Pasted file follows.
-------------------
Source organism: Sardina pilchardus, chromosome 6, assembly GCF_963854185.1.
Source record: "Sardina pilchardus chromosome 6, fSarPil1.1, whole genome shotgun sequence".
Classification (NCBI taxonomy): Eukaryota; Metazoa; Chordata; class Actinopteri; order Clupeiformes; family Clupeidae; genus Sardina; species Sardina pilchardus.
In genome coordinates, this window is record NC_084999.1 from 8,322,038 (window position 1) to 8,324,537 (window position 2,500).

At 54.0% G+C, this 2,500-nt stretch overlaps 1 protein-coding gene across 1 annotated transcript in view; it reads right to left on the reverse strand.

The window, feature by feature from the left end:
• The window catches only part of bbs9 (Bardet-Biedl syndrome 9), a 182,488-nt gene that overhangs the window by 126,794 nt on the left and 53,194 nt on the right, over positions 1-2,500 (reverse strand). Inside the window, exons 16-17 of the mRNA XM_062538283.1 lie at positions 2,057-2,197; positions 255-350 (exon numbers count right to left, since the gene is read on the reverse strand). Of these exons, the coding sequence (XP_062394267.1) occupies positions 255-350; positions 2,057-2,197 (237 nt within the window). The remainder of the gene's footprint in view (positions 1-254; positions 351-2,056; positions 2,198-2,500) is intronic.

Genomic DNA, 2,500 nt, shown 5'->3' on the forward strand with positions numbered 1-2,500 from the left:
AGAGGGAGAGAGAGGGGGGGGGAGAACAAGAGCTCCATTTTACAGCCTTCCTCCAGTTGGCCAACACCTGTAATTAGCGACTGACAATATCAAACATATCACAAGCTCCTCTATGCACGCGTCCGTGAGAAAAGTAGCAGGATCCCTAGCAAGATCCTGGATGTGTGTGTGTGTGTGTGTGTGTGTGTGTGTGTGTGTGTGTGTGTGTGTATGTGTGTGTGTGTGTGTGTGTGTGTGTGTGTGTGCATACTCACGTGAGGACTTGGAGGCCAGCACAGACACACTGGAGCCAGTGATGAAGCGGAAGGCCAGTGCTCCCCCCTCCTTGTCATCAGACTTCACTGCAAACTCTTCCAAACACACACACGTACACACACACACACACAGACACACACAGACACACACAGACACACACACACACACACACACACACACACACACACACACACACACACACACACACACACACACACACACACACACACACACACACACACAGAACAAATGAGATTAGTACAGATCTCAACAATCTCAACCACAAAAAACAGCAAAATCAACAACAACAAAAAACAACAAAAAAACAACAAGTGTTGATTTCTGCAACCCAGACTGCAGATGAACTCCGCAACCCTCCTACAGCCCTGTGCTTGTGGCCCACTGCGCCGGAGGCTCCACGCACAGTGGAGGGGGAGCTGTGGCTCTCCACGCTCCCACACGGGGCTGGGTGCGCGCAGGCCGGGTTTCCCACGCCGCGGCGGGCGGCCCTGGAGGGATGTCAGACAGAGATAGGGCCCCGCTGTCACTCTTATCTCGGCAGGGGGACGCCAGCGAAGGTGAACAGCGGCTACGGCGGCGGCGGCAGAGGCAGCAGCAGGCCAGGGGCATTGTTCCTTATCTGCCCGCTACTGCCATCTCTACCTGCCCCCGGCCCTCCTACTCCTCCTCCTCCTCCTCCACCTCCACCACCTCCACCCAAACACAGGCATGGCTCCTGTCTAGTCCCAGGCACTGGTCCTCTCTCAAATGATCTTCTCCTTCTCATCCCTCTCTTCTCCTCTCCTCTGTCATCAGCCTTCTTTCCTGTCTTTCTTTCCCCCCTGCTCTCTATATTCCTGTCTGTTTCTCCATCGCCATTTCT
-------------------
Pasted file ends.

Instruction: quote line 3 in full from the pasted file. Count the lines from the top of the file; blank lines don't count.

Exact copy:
Classification (NCBI taxonomy): Eukaryota; Metazoa; Chordata; class Actinopteri; order Clupeiformes; family Clupeidae; genus Sardina; species Sardina pilchardus.